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Even though the overwhelming majority of the world has chosen to put the steering wheel on the left, it is still a hotly debated issue between the right and left-handers. American cars are among the majority of cars that put their steering wheels on the left side of the car. But why is this something that varies across the world? It seems like it would be easier for companies like Honda or Ford not to make different steering wheel configurations. Alas.

The dashboard, steering wheel and front seats of a 2021 Honda Accord Hybrid
2021 Honda Accord Hybrid interior | American Honda Motor Co., Inc

What countries drive on the left side of the road? 

According to Gear Patrol, the British, Japanese, Indians, and Australians, among others, say the steering wheel belongs on the right-hand side of the car and the vehicle on the left-hand side of the road. 

Most countries have opted to have the steering wheel on the left side of the car and drive on the right side of the road. However, some countries do the opposite. This feels like a strange thing to vary from country to country. So, why do American cars have the steering wheel on the left? 

Deciding which side is better is impossible

Subaru interior with the steering wheel on the right side of the car
Interior detail of a Subaru Impreza with a customized by Tiley Motors of Bristol | Joby Sessions/Future via Getty Images

The argument for either side can never be settled from an objective standpoint. However, we can figure out why it is the way it is. 

Although there are plenty of stories and rumors that attempt to explain the origins of the two driving positions, the most likely explanation is something that might feel a bit out of LEFT field. 

“Teamsters” isn’t just a term for truck driving union members. In fact, we are talking about the group that gave Jimmy Hoffa’s boys their name, the horse team drivers back in the pre-automotive days

According to Gear Patrol, these horse-drawn wagons lacked a place to sit while piloting these hoss pulling teams. As a result, the teamster who drove the wagon would sit in the next best place, atop one of the horses themselves. Since most people are right-handed, the teamsters would use the crop or whip in their right hand, meaning they needed to sit on the left-hand horse.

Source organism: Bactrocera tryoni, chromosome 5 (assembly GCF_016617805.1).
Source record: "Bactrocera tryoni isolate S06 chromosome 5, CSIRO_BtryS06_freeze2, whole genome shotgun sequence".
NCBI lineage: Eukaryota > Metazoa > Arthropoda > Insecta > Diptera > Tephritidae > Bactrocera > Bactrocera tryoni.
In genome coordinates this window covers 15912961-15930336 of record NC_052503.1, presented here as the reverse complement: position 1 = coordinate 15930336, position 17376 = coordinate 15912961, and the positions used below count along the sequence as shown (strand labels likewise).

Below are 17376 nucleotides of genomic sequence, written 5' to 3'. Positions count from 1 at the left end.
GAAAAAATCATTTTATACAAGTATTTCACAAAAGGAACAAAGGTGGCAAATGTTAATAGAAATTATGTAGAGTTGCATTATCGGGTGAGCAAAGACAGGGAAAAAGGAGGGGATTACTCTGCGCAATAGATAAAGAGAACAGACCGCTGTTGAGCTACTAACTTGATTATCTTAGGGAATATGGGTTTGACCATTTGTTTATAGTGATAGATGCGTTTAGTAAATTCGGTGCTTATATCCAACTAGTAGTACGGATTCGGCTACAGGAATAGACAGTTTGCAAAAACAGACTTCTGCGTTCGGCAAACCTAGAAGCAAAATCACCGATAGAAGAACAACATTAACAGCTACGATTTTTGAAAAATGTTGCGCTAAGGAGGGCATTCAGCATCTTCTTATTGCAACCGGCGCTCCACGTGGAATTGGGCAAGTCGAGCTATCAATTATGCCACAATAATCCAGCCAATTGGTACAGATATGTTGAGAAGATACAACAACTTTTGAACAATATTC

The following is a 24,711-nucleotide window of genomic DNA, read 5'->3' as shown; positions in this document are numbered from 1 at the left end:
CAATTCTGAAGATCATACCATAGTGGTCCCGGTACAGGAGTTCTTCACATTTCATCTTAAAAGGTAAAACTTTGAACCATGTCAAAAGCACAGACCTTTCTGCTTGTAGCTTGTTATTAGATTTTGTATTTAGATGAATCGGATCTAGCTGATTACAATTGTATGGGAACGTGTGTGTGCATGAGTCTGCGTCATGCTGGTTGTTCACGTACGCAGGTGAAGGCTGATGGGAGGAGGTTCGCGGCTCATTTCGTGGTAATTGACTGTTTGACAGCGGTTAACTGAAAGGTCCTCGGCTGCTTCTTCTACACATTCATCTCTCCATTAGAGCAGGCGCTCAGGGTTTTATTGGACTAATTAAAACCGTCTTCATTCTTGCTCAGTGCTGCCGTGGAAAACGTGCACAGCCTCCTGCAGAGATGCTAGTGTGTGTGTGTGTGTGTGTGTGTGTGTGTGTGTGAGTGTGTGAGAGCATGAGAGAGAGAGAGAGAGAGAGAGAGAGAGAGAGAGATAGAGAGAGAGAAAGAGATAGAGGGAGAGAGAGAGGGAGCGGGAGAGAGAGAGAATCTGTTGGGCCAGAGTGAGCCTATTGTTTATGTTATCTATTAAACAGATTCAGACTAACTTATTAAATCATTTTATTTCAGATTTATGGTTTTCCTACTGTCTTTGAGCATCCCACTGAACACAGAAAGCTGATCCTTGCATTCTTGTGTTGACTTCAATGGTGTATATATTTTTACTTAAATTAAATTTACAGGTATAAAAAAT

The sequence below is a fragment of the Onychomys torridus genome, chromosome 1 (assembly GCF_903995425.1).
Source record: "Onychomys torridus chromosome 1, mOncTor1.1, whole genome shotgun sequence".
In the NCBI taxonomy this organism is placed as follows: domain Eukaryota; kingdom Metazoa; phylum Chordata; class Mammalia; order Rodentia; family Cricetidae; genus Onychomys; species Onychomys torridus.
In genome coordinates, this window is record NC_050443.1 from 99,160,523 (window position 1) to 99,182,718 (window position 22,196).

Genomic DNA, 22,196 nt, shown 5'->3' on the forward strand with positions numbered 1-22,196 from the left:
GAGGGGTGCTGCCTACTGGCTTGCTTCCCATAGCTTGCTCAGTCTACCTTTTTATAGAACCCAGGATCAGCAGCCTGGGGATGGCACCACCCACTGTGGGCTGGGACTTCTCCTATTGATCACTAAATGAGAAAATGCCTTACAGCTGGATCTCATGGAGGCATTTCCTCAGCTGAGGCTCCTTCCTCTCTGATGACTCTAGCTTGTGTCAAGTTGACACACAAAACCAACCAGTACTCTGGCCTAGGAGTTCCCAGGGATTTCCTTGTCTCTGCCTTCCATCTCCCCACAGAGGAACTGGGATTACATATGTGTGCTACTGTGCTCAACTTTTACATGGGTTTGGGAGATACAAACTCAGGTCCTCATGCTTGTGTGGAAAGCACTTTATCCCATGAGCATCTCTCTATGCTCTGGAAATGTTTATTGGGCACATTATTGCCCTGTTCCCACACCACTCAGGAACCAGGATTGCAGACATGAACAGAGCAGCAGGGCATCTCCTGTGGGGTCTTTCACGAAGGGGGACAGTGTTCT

How did we decide which side of the road to drive on? 

sign telling European drivers to drive on the left side of the road in the U.K. in case they have left-hand drive American cars
European road sign | Getty

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Given that most teamsters were most comfortable whipping with the right hand and sitting on the left-hand horse, it only made sense to organize traffic in such a way that set drivers on the right side of the road. With drivers on the left side of the vehicle and the right side of the road, drivers are closer to the center lines and better judge how close they are to oncoming traffic.

So, then why do other countries put their steering wheels on the other side? 

Gear Patrol notes that the history in these instances, like England, in particular, is a bit murkier. GP says that one of the earliest written records about the British driving position dates back to 1753 and pertains to traversing London Bridge. However, some suggest that the left-side road rules might even date back to the Middle Ages. 

Even on the other side, right-handedness is the cause of it all. The idea is travelers who carried swords would have them sheathed on the left-hand side of their bodies to draw the blades with their right hands. Walking on the right-hand side of the road would mean those sheathed swords would slap against each other and could potentially cause some obvious problems. 

Interestingly, by the time the colonies that would eventually become the United States were being settled by Europeans, the pre-Americans had pistols making the sword calculus less important giving way to the proper driving position we would one day come to adopt. As is the explanation for so many other things here, American cars have their steering wheels on the left because of guns and horses.